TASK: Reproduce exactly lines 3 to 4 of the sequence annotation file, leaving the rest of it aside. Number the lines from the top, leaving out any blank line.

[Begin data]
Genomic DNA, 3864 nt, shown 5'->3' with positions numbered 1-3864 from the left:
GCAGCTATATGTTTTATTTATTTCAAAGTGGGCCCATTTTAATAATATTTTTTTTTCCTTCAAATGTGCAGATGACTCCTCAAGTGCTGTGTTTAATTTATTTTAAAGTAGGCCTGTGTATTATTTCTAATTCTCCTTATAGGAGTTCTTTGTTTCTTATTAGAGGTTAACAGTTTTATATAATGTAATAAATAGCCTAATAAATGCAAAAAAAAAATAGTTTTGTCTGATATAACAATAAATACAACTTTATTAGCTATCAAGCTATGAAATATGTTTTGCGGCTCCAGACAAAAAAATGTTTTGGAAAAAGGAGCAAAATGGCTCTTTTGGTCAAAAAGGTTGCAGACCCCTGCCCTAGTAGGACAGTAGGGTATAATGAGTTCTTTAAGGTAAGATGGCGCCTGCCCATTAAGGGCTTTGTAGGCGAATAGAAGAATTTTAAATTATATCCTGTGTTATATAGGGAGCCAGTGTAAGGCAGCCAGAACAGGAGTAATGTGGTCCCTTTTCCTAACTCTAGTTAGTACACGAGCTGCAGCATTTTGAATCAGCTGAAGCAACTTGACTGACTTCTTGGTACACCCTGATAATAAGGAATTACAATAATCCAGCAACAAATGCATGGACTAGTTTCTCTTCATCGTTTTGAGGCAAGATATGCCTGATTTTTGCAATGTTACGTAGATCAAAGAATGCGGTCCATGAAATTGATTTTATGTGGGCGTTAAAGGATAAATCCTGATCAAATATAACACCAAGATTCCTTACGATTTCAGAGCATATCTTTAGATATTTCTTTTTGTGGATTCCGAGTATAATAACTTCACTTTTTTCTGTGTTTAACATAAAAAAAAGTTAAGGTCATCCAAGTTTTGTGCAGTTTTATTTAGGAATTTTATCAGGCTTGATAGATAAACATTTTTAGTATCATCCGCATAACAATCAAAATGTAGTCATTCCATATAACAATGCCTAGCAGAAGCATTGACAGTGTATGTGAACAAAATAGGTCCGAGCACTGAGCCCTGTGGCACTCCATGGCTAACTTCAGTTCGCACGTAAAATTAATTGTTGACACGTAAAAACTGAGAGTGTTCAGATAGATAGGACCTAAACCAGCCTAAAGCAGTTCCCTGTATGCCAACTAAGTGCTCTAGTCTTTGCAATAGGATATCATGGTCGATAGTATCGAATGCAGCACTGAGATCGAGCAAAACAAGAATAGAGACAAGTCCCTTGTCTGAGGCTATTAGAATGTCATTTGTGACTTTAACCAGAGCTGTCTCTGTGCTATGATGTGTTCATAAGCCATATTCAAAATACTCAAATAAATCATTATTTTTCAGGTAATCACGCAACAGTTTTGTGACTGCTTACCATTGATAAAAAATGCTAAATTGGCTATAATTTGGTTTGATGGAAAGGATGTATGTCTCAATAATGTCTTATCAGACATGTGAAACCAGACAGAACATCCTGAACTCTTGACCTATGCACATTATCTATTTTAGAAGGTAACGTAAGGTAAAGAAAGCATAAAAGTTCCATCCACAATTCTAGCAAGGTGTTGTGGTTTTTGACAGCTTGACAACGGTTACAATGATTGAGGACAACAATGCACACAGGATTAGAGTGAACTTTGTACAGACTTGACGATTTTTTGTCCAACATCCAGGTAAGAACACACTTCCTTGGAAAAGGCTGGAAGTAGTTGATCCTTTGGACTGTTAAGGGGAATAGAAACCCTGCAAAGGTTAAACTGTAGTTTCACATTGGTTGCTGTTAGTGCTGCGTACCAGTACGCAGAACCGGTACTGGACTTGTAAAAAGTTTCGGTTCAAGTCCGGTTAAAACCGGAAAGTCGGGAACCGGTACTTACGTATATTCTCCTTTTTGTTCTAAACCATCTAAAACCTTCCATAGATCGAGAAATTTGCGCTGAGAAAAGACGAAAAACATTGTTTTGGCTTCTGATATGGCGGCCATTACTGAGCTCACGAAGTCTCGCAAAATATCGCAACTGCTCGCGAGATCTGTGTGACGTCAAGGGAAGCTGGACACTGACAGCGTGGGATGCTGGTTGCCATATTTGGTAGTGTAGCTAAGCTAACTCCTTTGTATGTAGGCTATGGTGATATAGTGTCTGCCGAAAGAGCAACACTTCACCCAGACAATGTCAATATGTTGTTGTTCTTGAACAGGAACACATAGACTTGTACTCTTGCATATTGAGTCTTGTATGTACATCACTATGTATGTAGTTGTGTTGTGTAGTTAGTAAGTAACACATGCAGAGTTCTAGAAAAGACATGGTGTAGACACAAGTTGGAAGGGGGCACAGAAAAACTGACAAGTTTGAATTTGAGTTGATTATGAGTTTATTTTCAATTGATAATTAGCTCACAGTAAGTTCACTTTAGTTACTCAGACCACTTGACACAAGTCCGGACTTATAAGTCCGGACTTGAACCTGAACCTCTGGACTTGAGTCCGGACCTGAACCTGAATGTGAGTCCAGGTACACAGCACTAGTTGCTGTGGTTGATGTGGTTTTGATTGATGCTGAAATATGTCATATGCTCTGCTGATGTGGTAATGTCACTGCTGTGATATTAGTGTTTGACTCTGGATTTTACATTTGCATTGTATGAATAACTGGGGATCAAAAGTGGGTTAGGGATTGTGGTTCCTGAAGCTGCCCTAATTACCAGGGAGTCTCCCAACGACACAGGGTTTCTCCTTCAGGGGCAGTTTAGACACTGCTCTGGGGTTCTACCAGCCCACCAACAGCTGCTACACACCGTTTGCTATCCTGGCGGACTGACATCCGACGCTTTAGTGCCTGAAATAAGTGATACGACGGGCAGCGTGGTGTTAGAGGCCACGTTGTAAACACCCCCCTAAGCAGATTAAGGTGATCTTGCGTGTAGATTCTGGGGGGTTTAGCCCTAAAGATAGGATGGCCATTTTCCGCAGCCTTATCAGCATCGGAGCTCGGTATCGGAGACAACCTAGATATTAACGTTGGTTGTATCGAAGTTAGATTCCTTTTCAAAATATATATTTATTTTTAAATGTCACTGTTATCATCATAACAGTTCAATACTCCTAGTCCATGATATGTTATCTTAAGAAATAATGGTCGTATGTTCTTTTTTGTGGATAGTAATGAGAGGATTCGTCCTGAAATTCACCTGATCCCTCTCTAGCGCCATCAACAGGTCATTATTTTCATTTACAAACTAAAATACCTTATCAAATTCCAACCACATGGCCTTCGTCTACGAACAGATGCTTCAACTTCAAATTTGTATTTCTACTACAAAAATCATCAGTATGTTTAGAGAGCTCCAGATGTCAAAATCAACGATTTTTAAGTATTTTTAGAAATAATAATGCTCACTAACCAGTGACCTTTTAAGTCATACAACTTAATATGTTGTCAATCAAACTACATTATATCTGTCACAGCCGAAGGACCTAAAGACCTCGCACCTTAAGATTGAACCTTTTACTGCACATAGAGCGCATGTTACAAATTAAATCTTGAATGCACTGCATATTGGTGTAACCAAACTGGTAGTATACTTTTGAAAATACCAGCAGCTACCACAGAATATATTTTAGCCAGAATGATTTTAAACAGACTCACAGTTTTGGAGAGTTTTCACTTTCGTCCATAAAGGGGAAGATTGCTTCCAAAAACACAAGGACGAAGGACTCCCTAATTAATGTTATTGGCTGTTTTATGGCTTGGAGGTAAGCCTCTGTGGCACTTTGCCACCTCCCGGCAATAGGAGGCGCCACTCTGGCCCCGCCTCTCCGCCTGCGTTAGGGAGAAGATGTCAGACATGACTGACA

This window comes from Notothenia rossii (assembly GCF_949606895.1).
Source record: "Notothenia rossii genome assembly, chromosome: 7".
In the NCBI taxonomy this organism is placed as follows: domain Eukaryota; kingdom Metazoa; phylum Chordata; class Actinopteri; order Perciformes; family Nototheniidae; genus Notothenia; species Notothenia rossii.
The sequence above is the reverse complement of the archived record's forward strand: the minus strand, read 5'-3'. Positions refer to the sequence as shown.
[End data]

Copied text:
This window comes from Notothenia rossii (assembly GCF_949606895.1).
Source record: "Notothenia rossii genome assembly, chromosome: 7".